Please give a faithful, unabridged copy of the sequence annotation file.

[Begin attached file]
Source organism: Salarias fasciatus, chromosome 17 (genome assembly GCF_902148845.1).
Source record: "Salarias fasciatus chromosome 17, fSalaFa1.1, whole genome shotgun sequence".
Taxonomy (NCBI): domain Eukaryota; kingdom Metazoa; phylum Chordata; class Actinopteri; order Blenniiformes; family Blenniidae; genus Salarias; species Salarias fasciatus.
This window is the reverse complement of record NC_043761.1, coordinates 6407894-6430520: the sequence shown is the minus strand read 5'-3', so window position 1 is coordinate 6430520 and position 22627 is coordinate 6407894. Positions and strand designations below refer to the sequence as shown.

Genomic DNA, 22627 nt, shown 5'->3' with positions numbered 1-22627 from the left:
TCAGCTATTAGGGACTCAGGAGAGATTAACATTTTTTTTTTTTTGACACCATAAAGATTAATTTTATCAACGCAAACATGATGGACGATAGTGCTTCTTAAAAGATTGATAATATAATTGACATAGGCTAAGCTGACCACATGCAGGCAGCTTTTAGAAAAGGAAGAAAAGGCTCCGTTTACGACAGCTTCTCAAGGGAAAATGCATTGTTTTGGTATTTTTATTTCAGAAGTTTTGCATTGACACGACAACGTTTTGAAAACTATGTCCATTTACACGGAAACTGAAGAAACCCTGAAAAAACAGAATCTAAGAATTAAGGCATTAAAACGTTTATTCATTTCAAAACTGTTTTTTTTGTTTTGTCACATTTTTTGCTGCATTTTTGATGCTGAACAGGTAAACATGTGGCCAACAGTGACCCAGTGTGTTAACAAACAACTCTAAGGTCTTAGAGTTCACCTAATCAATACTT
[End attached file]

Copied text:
Source organism: Salarias fasciatus, chromosome 17 (genome assembly GCF_902148845.1).
Source record: "Salarias fasciatus chromosome 17, fSalaFa1.1, whole genome shotgun sequence".
Taxonomy (NCBI): domain Eukaryota; kingdom Metazoa; phylum Chordata; class Actinopteri; order Blenniiformes; family Blenniidae; genus Salarias; species Salarias fasciatus.
This window is the reverse complement of record NC_043761.1, coordinates 6407894-6430520: the sequence shown is the minus strand read 5'-3', so window position 1 is coordinate 6430520 and position 22627 is coordinate 6407894. Positions and strand designations below refer to the sequence as shown.

Genomic DNA, 22627 nt, shown 5'->3' with positions numbered 1-22627 from the left:
TCAGCTATTAGGGACTCAGGAGAGATTAACATTTTTTTTTTTTTGACACCATAAAGATTAATTTTATCAACGCAAACATGATGGACGATAGTGCTTCTTAAAAGATTGATAATATAATTGACATAGGCTAAGCTGACCACATGCAGGCAGCTTTTAGAAAAGGAAGAAAAGGCTCCGTTTACGACAGCTTCTCAAGGGAAAATGCATTGTTTTGGTATTTTTATTTCAGAAGTTTTGCATTGACACGACAACGTTTTGAAAACTATGTCCATTTACACGGAAACTGAAGAAACCCTGAAAAAACAGAATCTAAGAATTAAGGCATTAAAACGTTTATTCATTTCAAAACTGTTTTTTTTGTTTTGTCACATTTTTTGCTGCATTTTTGATGCTGAACAGGTAAACATGTGGCCAACAGTGACCCAGTGTGTTAACAAACAACTCTAAGGTCTTAGAGTTCACCTAATCAATACTT